setting aside any foreclosure sale, a declaration that the
amendments to Colorado's foreclosure statute are
unconstitutional, a declaration that Rule 120 is procedurally
defective, $1, 000, 000 in damages each from Defendants
Castle and Hopp, and other related relief. See Second Am.
Compl. [#47] at 39-41.
October 20, 2017, Defendants U.S. Bank and MERS filed a
Suggestion of Bankruptcy, and Notice of Relief from Stay
[#83] stating that Plaintiff has filed for Chapter 7
Bankruptcy protection (No. 17-17973-EEB), but that the United
States Bankruptcy Court for the District of Colorado granted
a relief from stay “to proceed with litigation
pending” in the present matter. See [#83].
Federal Rule of Civil Procedure 12(b)(1)
purpose of a motion to dismiss pursuant to Rule 12(b)(1) is
to test whether the Court has jurisdiction to properly hear
the case before it. Because “federal courts are courts
of limited jurisdiction, ” the Court must have a
statutory basis to exercise its jurisdiction. Montoya v.
Chao, 296 F.3d 952, 955 (10th Cir. 2002); Fed.R.Civ.P.
12(b)(1). Statutes conferring subject-matter jurisdiction on
federal courts are to be strictly construed. F & S
Const. Co. v. Jensen, 337 F.2d 160, 161 (10th Cir.
1964). “The burden of establishing subject-matter
jurisdiction is on the party asserting jurisdiction.”
Id. (citing Kokkonen v. Guardian Life Ins. Co.
of Am., 511 U.S. 375, 377 (1994)).
motion to dismiss pursuant to Rule 12(b)(1) may take two
forms: facial attack or factual attack. Holt v. United
States, 46 F.3d 1000, 1002 (10th Cir. 1995). When
reviewing a facial attack on a complaint, the Court accepts
the allegations of the complaint as true. Id. By
contrast, when reviewing a factual attack on a complaint, the
Court “may not presume the truthfulness of the
complaint's factual allegations.” Id. at
1003. With a factual attack, the moving party challenges the
facts upon which subject-matter jurisdiction depends.
Id. The Court therefore must make its own findings
of fact. Id. In order to make its findings regarding
disputed jurisdictional facts, the Court “has wide
discretion to allow affidavits, other documents, and a
limited evidentiary hearing.” Id. (citing
Ohio Nat'l Life Ins. Co. v. United States, 922
F.2d 320, 325 (6th Cir. 1990); Wheeler v. Hurdman,
825 F.2d 257, 259 n.5 (10th Cir. 1987)). The Court's
reliance on “evidence outside the pleadings” to
make findings concerning purely jurisdictional facts does not
convert a motion to dismiss pursuant to Rule 12(b)(1) into a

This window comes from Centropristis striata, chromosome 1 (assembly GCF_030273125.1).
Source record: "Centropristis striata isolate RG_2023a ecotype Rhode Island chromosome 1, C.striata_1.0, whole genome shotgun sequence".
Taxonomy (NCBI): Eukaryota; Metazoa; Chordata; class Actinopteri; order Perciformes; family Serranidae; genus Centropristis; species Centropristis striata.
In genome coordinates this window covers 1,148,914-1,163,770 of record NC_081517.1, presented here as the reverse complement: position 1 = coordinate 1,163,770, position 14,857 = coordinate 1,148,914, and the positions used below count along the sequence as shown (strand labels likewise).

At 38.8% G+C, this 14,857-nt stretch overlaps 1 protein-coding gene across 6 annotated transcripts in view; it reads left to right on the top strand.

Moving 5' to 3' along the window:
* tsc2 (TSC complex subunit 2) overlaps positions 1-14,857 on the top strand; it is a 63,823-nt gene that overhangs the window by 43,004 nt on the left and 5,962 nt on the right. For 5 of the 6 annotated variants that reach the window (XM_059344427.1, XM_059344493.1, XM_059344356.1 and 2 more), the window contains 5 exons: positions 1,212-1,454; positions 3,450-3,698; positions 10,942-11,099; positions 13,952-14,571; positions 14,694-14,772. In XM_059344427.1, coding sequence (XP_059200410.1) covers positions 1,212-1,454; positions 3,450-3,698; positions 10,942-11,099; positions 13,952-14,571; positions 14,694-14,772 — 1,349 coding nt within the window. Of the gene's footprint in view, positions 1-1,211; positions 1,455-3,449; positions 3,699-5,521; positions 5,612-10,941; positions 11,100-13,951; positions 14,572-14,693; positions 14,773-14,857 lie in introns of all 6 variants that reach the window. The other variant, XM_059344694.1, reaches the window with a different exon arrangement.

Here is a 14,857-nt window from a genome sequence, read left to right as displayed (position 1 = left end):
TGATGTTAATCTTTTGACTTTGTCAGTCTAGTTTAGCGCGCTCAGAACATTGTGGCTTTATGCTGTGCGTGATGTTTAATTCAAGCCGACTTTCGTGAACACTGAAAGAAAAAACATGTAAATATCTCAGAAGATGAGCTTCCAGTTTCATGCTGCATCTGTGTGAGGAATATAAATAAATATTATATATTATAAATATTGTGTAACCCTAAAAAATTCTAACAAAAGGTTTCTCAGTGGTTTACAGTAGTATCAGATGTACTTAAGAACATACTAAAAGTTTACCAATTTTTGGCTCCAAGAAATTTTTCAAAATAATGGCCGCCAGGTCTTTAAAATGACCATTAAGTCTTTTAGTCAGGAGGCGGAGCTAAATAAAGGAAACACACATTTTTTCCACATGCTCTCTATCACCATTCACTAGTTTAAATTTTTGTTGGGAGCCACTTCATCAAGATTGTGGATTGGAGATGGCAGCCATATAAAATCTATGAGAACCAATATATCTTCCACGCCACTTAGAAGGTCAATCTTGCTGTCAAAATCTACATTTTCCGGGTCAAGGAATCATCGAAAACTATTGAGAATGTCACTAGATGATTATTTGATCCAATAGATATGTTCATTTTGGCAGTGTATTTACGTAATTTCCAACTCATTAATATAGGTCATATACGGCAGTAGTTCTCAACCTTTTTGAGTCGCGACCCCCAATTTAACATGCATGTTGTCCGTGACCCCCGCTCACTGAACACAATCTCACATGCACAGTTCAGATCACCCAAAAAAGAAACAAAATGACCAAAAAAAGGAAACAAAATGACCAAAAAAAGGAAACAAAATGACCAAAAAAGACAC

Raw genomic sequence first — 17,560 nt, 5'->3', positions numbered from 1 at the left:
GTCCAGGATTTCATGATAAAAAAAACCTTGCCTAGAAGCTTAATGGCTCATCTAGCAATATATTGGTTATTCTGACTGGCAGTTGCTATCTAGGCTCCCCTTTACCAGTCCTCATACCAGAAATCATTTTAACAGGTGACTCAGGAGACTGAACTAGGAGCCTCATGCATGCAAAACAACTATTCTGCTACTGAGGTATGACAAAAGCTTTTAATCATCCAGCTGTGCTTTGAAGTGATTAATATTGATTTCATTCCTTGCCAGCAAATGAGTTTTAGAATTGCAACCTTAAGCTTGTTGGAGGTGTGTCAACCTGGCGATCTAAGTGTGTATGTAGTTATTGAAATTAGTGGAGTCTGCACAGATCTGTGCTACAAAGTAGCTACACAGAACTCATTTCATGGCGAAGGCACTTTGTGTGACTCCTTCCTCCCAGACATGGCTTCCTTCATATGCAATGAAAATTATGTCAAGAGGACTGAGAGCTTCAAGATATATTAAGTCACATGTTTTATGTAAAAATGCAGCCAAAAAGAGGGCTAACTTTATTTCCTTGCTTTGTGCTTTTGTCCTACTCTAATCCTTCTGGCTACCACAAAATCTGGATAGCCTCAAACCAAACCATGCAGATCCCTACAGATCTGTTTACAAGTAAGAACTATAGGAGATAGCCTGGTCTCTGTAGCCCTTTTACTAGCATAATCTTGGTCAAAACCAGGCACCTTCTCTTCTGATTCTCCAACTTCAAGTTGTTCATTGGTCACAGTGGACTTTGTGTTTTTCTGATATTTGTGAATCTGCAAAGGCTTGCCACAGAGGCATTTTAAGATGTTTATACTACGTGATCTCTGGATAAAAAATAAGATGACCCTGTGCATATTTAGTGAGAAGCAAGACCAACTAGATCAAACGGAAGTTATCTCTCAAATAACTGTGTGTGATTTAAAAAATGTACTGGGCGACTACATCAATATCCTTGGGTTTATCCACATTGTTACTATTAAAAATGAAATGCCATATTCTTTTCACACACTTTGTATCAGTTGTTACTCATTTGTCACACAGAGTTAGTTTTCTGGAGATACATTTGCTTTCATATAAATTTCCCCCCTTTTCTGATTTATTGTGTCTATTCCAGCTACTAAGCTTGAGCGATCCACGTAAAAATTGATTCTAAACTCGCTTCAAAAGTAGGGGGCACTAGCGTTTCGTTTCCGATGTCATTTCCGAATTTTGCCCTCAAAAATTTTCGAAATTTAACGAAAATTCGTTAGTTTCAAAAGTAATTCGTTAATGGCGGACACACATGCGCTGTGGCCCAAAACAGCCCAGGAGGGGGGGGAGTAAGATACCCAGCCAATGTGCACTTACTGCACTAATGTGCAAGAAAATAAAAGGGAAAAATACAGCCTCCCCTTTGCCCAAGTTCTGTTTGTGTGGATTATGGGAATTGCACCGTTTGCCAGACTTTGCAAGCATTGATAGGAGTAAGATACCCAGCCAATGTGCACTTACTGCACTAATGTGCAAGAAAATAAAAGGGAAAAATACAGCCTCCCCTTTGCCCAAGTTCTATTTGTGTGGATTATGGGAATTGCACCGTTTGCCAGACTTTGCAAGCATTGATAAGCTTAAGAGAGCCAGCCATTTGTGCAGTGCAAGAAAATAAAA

motion for summary judgment pursuant to Rule 56. Id.
Federal Rule of Civil Procedure 12(b)(6)
purpose of a motion to dismiss pursuant to Rule 12(b)(6) is
to test “the sufficiency of the allegations within the
four corners of the complaint after taking those allegations
as true.” Mobley v. McCormick, 40 F.3d 337,
340 (10th Cir. 1994); Fed.R.Civ.P. 12(b)(6) (stating that a
complaint may be dismissed for “failure to state a
claim upon which relief can be granted”). “The
court's function on a Rule 12(b)(6) motion is not to
weigh potential evidence that the parties might present at
trial, but to assess whether the plaintiff's complaint
alone is legally sufficient to state a claim for which relief
may be granted.” Sutton v. Utah State Sch. for the
Deaf & Blind, 173 F.3d 1226, 1236 (10th Cir. 1999)
(citation omitted). To withstand a motion to dismiss pursuant
to Rule 12(b)(6), “a complaint must contain enough
allegations of fact ‘to state a claim to relief that is
plausible on its face.'” Robbins v.
Oklahoma, 519 F.3d 1242, 1247 (10th Cir. 2008) (quoting
Bell Atlantic Co. v. Twombly, 550 U.S. 544, 570
(2007)); see also Shero v. City of Grove, Okla., 510
F.3d 1196, 1200 (10th Cir. 2007) (“The complaint must
plead sufficient facts, taken as true, to provide
‘plausible grounds' that discovery will reveal
evidence to support the plaintiff's allegations.”
(quoting Twombly, 550 U.S. at 570)). “A claim
has facial plausibility when the plaintiff pleads factual
content that allows the court to draw the reasonable
inference that the defendant is liable for the misconduct
alleged.” Ashcroft v. Iqbal, 556 U.S. 662, 678
(2009). “A pleading that offers labels and conclusions
or a formulaic recitation of the elements of a cause of
action will not do. Nor does a complaint suffice if it
tenders naked assertion[s] devoid of further factual
enhancement.” Id. (brackets in original;
internal quotation marks omitted).
survive a motion to dismiss pursuant to Rule 12(b)(6), the
factual allegations in the complaint “must be enough to
raise a right to relief above the speculative level.”
Christy Sports, LLC v. Deer Valley Resort Co., 555
F.3d 1188, 1191 (10th Cir. 2009). “[W]here the
well-pleaded facts do not permit the court to infer more than